Published on Fri Dec 28 2018

Flowers respond to pollinator sound within minutes by increasing nectar sugar concentration.

Veits, M., Khait, I., Obolski, U., Zinger, E., Boonman, A., Goldshtein, A., Saban, K., Ben-Dor, U., Estlein, P., Kabat, A., Peretz, D., Ratzersdorfer, I., Krylov, S., Chamovitz, D., Sapir, Y., Yovel, Y., Hadany, L.

Oenothera drummondii flowers responded to the playback sound of a flying bee or to synthetic sound-signals at similar frequencies. The flowers vibrated mechanically in response to these sounds, suggesting a plausible mechanism where the flower serves as the plants auditory sensory organ.

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Abstract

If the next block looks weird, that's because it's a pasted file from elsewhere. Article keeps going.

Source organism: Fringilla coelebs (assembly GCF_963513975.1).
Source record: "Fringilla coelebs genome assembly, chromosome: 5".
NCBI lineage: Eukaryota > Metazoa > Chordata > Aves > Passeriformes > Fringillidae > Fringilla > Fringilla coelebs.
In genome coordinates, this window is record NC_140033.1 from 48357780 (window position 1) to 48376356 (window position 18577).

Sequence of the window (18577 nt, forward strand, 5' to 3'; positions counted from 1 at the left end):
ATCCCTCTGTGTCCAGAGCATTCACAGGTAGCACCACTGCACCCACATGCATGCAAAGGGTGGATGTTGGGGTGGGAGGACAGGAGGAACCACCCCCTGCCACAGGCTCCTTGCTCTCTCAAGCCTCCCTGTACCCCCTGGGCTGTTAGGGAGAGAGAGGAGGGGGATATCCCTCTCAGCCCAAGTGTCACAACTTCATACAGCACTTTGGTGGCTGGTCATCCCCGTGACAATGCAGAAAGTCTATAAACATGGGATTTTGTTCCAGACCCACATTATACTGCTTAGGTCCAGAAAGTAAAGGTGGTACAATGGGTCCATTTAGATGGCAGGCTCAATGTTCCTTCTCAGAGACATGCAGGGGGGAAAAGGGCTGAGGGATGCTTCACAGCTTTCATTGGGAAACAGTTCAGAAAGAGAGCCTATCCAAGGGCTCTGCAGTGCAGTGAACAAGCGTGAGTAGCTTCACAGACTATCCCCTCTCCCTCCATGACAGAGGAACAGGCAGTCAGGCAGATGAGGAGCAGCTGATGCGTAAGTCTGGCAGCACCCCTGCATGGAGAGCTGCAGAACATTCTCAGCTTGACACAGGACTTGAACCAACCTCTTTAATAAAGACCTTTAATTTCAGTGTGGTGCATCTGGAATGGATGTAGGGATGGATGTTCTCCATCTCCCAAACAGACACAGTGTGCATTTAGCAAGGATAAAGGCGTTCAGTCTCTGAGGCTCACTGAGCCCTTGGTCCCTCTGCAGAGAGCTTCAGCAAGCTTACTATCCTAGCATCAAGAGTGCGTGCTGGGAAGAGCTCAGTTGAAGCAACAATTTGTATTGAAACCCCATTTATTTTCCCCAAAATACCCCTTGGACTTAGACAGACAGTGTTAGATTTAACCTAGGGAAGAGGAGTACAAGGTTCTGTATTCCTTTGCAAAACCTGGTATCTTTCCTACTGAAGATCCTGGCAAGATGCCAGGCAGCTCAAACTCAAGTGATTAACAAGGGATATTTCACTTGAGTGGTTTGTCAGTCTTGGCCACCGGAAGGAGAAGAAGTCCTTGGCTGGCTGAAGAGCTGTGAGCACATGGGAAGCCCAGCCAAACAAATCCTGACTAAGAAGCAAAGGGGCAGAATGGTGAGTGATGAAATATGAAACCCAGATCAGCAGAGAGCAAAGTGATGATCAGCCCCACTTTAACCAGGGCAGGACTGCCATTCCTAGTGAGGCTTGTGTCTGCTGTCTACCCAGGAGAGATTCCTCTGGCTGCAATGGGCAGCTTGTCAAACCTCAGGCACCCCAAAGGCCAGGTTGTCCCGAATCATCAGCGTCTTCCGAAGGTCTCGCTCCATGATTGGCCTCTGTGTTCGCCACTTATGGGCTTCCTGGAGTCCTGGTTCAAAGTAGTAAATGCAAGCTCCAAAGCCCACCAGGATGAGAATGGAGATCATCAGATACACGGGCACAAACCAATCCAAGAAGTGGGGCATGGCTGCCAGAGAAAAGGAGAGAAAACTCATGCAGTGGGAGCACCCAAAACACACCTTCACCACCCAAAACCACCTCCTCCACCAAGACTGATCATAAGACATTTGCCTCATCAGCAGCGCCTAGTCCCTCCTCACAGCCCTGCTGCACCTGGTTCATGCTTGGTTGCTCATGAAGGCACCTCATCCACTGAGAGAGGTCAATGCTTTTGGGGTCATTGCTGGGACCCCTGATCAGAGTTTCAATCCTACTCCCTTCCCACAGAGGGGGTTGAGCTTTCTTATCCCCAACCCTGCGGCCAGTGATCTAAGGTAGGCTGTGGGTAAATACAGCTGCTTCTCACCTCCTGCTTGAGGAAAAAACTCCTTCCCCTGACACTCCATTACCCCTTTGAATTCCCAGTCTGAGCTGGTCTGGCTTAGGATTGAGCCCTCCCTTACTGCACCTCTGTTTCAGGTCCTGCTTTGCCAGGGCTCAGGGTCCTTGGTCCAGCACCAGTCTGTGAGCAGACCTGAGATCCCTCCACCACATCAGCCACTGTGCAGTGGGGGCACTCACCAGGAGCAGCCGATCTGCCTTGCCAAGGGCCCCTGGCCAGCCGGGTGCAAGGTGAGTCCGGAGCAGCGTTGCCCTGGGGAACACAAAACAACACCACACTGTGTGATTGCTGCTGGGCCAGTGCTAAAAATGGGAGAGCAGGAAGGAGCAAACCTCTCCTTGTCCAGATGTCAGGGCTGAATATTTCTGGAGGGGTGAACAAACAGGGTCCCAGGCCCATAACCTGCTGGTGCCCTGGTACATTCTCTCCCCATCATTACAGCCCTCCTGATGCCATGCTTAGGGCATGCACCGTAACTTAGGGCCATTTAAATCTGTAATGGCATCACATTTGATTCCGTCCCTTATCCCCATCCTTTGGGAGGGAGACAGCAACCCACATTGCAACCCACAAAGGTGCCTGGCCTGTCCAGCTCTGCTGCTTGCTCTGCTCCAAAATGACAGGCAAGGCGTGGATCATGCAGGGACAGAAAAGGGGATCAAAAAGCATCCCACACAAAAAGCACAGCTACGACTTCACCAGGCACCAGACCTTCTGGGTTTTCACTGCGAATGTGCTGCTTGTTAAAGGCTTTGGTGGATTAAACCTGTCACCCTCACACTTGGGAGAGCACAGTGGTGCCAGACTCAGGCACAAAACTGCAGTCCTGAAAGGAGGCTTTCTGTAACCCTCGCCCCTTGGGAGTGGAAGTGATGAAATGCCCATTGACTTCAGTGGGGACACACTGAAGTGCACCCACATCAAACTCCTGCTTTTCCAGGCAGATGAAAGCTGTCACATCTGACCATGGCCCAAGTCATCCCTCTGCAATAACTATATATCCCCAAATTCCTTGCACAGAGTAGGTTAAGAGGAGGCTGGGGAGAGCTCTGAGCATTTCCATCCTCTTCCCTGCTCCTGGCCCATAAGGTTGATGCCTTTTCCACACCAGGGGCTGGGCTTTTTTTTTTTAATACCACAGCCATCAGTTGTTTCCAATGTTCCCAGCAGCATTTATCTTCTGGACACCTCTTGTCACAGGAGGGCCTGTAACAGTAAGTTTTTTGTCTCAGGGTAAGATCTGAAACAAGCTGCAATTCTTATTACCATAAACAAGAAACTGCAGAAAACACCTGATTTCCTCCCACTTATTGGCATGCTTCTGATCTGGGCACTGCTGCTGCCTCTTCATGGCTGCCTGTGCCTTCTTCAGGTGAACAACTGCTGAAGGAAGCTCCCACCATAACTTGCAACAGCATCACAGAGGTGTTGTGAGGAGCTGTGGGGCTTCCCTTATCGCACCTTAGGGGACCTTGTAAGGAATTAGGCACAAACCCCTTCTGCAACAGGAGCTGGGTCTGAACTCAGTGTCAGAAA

Can plants hear? That is, can they sense airborne sounds and respond to them? Here we show that Oenothera drummondii flowers, exposed to the playback sound of a flying bee or to synthetic sound-signals at similar frequencies, produced sweeter nectar within 3 minutes, potentially increasing the chances of cross pollination. We found that the flowers vibrated mechanically in response to these sounds, suggesting a plausible mechanism where the flower serves as the plants auditory sensory organ. Both the vibration and the nectar response were frequency-specific: the flowers responded to pollinator sounds, but not to higher frequency sound. Our results document for the first time that plants can rapidly respond to pollinator sounds in an ecologically relevant way. Sensitivity of plants to pollinator sound can affect plant-pollinator interactions in a wide range of ways: Plants could allocate their resources more adequately, focusing on the time of pollinator activity; pollinators would then be better rewarded per time unit; flower shape may be selected for its effect on hearing ability, and not only on signaling; and pollinators may evolve to make sounds that the flowers can hear. Finally, our results suggest that plants may be affected by other sounds as well, including antropogenic ones.